So will it be on par with PC graphic? If not, let me know when consoles catch up.

Well no, obviously not. With the current generation 1080s and the like theres no comparison. But the consoles are not for the PC Master Race. They are for folks who want to hook up an affordable game box to their TV set and blap bad guys with friends over beer and pizza.

And anyway, tuning games to be able to perform well on the consoles buys us a whole lot of free optimizations that make the PC versions scream along at high speeds and res

Comment Re:Latency must be bad... (Score 1) 81

and the annou ncements are to lure us away from Tor, which authorities have found too difficult to break?


Seriously, why the tin foil hat? The research is being done by university researchers and uses a pretty easy to understand improvement on Tors onion routing capable of generating a mathematical proof that the message hasnt been tampered with. This is important as the current vunerabilities in Tor rely on a malicious party being able to manipulate the onion routes to de-anonymise the transmitter or reciever.

You state that Tor is "too difficult to break" and yet we know this isnt true (And of course if you read the article, which you clearly didnt, you'd know that too) and after Operation Onymous, the european cops pretty much said as much. And if the euro spooks know how to do it, then you can bet the american spooks know how to as well. But hey, if we're gonna talk conspiracy theories here, I might as well remind you Tor was actually developed by DARPA (And if you dont believe me wikipedia it).

Comment Re:Court motions are not news (Score 1) 122

While I agree in principle. What Oracle has is the *rights* to Java, including the legal interests inhereted when it brought Sun.

Which isnt to say that Oracles behavior is anything less than reprehensible, but they do have a legal right to have their case heard, even if , as we all hope, the judge fines their claims nonsensical.

Comment Re:No More reboots (Score 2) 354

Remember ST:Enterprise? A new TV series doesn't mean the franchise is still alive.

Enterprise, despite its mistakes, actually had some pretty decent television.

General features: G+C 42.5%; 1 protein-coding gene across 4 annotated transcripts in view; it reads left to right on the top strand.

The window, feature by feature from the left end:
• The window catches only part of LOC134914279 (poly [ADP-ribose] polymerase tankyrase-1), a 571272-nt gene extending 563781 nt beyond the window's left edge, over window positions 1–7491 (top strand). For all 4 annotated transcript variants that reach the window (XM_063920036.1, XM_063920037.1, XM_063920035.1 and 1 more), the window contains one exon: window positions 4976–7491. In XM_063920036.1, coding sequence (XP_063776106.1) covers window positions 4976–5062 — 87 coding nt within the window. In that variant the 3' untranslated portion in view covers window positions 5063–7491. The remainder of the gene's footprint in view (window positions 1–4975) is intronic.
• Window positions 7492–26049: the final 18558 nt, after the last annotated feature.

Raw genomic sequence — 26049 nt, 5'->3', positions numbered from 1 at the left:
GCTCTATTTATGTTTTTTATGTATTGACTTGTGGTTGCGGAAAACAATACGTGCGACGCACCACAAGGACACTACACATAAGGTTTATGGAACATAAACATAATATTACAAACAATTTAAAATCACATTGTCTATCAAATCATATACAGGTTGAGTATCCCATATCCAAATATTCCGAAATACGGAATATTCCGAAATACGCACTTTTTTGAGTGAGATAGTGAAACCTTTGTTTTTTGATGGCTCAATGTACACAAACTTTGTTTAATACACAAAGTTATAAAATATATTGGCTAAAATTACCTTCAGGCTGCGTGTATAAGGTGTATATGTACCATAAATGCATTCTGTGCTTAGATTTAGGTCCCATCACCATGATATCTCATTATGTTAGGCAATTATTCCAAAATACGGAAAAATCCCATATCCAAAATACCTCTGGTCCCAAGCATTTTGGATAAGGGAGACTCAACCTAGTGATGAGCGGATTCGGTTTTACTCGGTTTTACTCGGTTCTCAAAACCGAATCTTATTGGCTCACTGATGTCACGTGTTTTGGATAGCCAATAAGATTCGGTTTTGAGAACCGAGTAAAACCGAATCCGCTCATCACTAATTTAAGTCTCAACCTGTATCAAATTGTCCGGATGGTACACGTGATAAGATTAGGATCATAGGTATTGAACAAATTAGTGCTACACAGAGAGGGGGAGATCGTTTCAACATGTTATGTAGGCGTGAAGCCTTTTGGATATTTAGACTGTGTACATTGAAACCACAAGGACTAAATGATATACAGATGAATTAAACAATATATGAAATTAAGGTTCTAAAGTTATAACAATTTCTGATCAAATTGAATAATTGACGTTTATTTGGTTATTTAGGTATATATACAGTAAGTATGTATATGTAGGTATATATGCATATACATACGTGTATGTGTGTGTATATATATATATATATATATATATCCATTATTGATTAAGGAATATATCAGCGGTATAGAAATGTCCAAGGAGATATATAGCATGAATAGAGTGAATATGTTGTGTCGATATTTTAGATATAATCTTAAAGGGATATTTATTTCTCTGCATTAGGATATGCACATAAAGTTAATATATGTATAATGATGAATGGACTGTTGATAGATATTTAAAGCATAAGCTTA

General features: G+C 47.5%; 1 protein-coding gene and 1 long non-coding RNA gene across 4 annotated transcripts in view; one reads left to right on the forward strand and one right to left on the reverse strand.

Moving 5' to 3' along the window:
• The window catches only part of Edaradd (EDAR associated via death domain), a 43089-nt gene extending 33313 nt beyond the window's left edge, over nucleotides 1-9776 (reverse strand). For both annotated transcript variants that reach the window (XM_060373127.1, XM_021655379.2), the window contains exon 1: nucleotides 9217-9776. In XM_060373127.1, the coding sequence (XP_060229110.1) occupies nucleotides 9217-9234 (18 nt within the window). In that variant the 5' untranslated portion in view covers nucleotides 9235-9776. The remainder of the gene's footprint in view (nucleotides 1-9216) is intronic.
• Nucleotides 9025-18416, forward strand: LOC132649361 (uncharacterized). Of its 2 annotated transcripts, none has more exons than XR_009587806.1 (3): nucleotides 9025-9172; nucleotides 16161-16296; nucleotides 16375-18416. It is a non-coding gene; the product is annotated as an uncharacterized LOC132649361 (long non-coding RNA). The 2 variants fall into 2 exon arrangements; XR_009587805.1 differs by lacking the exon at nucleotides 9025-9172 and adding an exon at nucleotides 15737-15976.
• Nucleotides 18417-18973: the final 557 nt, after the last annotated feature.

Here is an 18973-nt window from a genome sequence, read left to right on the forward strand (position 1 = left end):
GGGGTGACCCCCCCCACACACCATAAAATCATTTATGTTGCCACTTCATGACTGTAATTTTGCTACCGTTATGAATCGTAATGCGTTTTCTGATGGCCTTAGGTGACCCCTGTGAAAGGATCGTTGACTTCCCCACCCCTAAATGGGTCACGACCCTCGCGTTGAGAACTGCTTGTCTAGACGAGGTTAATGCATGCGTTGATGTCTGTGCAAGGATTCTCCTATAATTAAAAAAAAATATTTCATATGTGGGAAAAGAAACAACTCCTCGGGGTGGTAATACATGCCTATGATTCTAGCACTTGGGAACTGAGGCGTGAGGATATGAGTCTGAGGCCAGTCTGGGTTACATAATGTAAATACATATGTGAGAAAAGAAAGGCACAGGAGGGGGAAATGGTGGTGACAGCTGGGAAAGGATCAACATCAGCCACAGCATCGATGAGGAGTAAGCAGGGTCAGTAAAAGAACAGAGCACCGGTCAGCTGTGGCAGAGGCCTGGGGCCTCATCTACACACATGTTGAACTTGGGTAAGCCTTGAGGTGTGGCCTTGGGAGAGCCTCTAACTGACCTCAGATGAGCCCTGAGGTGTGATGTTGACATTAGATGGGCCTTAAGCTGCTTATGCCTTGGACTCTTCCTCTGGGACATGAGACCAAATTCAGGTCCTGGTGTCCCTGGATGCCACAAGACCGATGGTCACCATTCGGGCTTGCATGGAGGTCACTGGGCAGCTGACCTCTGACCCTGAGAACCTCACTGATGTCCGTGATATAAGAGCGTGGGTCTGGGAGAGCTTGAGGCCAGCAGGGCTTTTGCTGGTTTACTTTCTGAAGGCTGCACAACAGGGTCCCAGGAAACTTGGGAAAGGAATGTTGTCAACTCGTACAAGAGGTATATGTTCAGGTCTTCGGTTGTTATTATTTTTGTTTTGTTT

Sure the temporal war stuff was terrible, and the first season was a bit hammy, but the Xindi arc was up there with the Dominion war in terms of good longer-arc trek.

I honestly suggest going and giving it another watch. Enterprise failed because after a 2 decades people where just trekked out.

Comment Re:MPG savings (Score 1) 290

Back of the envelope estimation here... the mirrors are probably 1% of the drag cross section of the car and the drag is maybe ~50% of the total energy loss in the car. So my guess would be around 0.5% reduction in fuel consumption. Over its life, your car might burn about 20,000 liters of gas, so you'd save about 100 liters, or about $100 (depending on exact prices). Of course, I'm likely to be off by more than a factor of two (but probably less than a factor of 10).

Comment Re:Alleviate bandwidth concerns (Score 1) 94

Netflix has proven that the main reason people pirate isn't about money, it is about convenience. We want media our way. I haven't pirated anything in forever since getting Netflix. Pirating is easy, but then I have it on one machine, and I don't want to copy everything to every non-networked machine. Netflix is simply easier to use for most people, the variety is quite good, and the price is reasonable. This downloading might be an extra $$ feature, but if it costs 2 bucks more a month (same cost to them, really), people will use it, particularly those on the road who tire of mediocre internet access in the average hotel.